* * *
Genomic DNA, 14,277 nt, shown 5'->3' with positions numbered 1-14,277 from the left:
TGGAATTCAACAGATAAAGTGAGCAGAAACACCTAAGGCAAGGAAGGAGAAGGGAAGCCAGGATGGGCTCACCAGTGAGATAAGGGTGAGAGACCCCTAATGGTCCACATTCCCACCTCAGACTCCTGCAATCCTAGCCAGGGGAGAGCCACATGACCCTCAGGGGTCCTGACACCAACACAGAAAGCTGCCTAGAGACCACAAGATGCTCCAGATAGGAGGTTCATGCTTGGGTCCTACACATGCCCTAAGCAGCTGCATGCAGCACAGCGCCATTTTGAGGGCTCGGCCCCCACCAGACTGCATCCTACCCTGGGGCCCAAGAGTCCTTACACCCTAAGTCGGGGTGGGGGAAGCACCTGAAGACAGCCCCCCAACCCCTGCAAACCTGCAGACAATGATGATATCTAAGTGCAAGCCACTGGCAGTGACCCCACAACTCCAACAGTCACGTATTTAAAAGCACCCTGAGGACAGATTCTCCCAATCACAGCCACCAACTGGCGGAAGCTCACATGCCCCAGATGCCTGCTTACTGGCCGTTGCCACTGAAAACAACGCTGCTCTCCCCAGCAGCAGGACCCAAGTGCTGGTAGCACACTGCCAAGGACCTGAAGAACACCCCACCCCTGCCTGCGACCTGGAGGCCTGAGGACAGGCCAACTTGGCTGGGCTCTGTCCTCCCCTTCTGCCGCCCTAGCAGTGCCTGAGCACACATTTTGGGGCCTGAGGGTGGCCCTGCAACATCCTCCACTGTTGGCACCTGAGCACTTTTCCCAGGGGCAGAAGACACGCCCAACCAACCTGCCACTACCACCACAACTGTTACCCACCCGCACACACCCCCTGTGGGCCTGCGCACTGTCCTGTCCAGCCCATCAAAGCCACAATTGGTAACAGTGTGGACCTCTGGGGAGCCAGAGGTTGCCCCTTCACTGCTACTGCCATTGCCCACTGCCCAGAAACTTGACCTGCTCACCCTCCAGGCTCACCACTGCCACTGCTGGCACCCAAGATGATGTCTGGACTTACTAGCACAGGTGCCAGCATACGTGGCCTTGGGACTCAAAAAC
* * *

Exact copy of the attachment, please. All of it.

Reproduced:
Genomic DNA, 14,277 nt, shown 5'->3' with positions numbered 1-14,277 from the left:
TGGAATTCAACAGATAAAGTGAGCAGAAACACCTAAGGCAAGGAAGGAGAAGGGAAGCCAGGATGGGCTCACCAGTGAGATAAGGGTGAGAGACCCCTAATGGTCCACATTCCCACCTCAGACTCCTGCAATCCTAGCCAGGGGAGAGCCACATGACCCTCAGGGGTCCTGACACCAACACAGAAAGCTGCCTAGAGACCACAAGATGCTCCAGATAGGAGGTTCATGCTTGGGTCCTACACATGCCCTAAGCAGCTGCATGCAGCACAGCGCCATTTTGAGGGCTCGGCCCCCACCAGACTGCATCCTACCCTGGGGCCCAAGAGTCCTTACACCCTAAGTCGGGGTGGGGGAAGCACCTGAAGACAGCCCCCCAACCCCTGCAAACCTGCAGACAATGATGATATCTAAGTGCAAGCCACTGGCAGTGACCCCACAACTCCAACAGTCACGTATTTAAAAGCACCCTGAGGACAGATTCTCCCAATCACAGCCACCAACTGGCGGAAGCTCACATGCCCCAGATGCCTGCTTACTGGCCGTTGCCACTGAAAACAACGCTGCTCTCCCCAGCAGCAGGACCCAAGTGCTGGTAGCACACTGCCAAGGACCTGAAGAACACCCCACCCCTGCCTGCGACCTGGAGGCCTGAGGACAGGCCAACTTGGCTGGGCTCTGTCCTCCCCTTCTGCCGCCCTAGCAGTGCCTGAGCACACATTTTGGGGCCTGAGGGTGGCCCTGCAACATCCTCCACTGTTGGCACCTGAGCACTTTTCCCAGGGGCAGAAGACACGCCCAACCAACCTGCCACTACCACCACAACTGTTACCCACCCGCACACACCCCCTGTGGGCCTGCGCACTGTCCTGTCCAGCCCATCAAAGCCACAATTGGTAACAGTGTGGACCTCTGGGGAGCCAGAGGTTGCCCCTTCACTGCTACTGCCATTGCCCACTGCCCAGAAACTTGACCTGCTCACCCTCCAGGCTCACCACTGCCACTGCTGGCACCCAAGATGATGTCTGGACTTACTAGCACAGGTGCCAGCATACGTGGCCTTGGGACTCAAAAAC